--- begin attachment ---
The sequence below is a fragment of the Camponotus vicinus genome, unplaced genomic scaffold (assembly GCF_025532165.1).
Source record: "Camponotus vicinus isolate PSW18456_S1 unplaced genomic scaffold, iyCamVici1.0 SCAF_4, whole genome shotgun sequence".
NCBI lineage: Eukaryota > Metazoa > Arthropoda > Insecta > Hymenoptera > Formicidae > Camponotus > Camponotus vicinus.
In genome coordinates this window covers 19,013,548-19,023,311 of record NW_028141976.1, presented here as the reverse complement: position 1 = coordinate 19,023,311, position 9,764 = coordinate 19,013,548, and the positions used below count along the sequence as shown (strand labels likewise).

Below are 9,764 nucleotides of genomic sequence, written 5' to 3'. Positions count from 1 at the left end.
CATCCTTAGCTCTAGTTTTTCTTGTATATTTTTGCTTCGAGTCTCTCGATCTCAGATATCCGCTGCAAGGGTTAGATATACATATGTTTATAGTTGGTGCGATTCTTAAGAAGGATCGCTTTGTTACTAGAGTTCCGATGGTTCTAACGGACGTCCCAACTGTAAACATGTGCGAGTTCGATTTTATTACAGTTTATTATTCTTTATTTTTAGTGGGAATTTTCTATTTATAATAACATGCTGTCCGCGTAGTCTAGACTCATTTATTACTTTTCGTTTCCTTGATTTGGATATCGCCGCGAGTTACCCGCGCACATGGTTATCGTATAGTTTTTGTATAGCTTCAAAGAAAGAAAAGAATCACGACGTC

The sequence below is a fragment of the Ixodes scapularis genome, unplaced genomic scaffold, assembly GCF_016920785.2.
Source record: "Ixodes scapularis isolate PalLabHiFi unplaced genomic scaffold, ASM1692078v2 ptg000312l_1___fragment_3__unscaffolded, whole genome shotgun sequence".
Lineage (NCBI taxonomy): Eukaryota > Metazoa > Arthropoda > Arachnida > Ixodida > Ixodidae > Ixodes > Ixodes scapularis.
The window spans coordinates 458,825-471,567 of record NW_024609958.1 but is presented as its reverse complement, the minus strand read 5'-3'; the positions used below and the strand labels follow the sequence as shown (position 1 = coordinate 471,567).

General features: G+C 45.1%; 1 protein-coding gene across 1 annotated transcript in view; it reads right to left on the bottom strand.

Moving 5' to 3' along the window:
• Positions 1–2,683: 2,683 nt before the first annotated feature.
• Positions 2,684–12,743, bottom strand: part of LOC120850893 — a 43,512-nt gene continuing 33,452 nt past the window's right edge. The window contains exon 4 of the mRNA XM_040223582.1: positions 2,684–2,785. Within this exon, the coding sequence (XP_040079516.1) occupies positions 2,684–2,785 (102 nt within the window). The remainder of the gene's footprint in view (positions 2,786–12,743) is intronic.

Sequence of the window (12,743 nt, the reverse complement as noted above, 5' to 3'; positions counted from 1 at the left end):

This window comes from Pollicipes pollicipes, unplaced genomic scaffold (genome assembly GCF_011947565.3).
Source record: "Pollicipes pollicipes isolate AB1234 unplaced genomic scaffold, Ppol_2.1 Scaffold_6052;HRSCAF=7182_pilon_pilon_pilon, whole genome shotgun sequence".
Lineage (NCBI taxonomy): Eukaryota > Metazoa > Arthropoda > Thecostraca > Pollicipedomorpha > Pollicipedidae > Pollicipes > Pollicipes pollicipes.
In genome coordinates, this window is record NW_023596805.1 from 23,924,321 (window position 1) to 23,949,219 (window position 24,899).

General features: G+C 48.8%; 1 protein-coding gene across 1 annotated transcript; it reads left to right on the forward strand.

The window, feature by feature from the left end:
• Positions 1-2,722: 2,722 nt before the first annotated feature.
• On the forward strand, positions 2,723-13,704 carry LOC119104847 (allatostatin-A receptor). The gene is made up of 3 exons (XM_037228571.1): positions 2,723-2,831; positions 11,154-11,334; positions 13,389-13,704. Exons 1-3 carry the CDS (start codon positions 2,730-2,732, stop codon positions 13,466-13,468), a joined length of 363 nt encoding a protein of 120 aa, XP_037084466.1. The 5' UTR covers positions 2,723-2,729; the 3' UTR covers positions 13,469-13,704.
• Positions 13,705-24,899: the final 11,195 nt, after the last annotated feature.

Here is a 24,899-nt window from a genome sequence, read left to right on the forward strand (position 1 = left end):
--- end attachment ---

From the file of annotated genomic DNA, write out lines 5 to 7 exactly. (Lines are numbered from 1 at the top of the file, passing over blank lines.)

Below are 9,764 nucleotides of genomic sequence, written 5' to 3'. Positions count from 1 at the left end.
CATCCTTAGCTCTAGTTTTTCTTGTATATTTTTGCTTCGAGTCTCTCGATCTCAGATATCCGCTGCAAGGGTTAGATATACATATGTTTATAGTTGGTGCGATTCTTAAGAAGGATCGCTTTGTTACTAGAGTTCCGATGGTTCTAACGGACGTCCCAACTGTAAACATGTGCGAGTTCGATTTTATTACAGTTTATTATTCTTTATTTTTAGTGGGAATTTTCTATTTATAATAACATGCTGTCCGCGTAGTCTAGACTCATTTATTACTTTTCGTTTCCTTGATTTGGATATCGCCGCGAGTTACCCGCGCACATGGTTATCGTATAGTTTTTGTATAGCTTCAAAGAAAGAAAAGAATCACGACGTC

The sequence below is a fragment of the Ixodes scapularis genome, unplaced genomic scaffold, assembly GCF_016920785.2.